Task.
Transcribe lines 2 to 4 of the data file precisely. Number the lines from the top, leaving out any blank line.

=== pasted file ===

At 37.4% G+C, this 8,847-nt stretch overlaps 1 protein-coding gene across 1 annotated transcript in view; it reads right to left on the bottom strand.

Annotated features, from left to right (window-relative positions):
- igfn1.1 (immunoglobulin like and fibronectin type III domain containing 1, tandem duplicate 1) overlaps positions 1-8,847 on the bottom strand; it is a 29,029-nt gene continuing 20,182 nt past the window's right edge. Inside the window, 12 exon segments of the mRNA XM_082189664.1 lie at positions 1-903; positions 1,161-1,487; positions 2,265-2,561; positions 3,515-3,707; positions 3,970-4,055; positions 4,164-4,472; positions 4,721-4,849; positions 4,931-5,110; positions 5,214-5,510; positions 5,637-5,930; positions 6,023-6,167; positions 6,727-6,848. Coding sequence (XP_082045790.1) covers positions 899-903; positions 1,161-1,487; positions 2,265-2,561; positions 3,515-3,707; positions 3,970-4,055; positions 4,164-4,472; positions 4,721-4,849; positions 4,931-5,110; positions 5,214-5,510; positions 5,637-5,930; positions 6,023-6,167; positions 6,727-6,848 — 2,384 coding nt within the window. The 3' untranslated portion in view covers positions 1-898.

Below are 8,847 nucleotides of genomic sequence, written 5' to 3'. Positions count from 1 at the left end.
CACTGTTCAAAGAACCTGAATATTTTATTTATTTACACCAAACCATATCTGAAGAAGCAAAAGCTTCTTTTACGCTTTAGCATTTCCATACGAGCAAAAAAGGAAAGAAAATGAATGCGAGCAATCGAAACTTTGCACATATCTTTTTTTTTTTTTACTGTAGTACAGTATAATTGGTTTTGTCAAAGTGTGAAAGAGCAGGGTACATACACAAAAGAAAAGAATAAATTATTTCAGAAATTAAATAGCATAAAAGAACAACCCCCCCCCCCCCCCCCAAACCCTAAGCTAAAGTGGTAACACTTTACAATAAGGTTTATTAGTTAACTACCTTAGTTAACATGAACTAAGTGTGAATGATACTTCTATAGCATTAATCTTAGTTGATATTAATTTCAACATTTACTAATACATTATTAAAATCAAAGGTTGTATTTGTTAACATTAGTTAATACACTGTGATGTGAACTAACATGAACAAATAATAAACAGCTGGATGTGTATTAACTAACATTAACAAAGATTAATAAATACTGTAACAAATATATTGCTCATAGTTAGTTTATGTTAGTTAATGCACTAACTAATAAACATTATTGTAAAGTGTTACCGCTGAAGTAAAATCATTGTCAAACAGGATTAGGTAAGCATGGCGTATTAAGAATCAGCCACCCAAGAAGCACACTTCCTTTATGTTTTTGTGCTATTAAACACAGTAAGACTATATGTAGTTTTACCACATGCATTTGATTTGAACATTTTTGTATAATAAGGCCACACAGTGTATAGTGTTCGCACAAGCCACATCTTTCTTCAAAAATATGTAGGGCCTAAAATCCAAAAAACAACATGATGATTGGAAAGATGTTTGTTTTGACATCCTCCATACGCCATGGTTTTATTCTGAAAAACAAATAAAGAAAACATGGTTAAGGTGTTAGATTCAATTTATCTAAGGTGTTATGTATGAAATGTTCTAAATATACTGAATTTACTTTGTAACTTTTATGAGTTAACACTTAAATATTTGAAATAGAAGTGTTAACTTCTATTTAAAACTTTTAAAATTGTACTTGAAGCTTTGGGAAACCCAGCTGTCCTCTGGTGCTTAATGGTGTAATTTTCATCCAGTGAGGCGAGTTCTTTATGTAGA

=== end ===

Annotated features, from left to right (window-relative positions):
- igfn1.1 (immunoglobulin like and fibronectin type III domain containing 1, tandem duplicate 1) overlaps positions 1-8,847 on the bottom strand; it is a 29,029-nt gene continuing 20,182 nt past the window's right edge. Inside the window, 12 exon segments of the mRNA XM_082189664.1 lie at positions 1-903; positions 1,161-1,487; positions 2,265-2,561; positions 3,515-3,707; positions 3,970-4,055; positions 4,164-4,472; positions 4,721-4,849; positions 4,931-5,110; positions 5,214-5,510; positions 5,637-5,930; positions 6,023-6,167; positions 6,727-6,848. Coding sequence (XP_082045790.1) covers positions 899-903; positions 1,161-1,487; positions 2,265-2,561; positions 3,515-3,707; positions 3,970-4,055; positions 4,164-4,472; positions 4,721-4,849; positions 4,931-5,110; positions 5,214-5,510; positions 5,637-5,930; positions 6,023-6,167; positions 6,727-6,848 — 2,384 coding nt within the window. The 3' untranslated portion in view covers positions 1-898.

Below are 8,847 nucleotides of genomic sequence, written 5' to 3'. Positions count from 1 at the left end.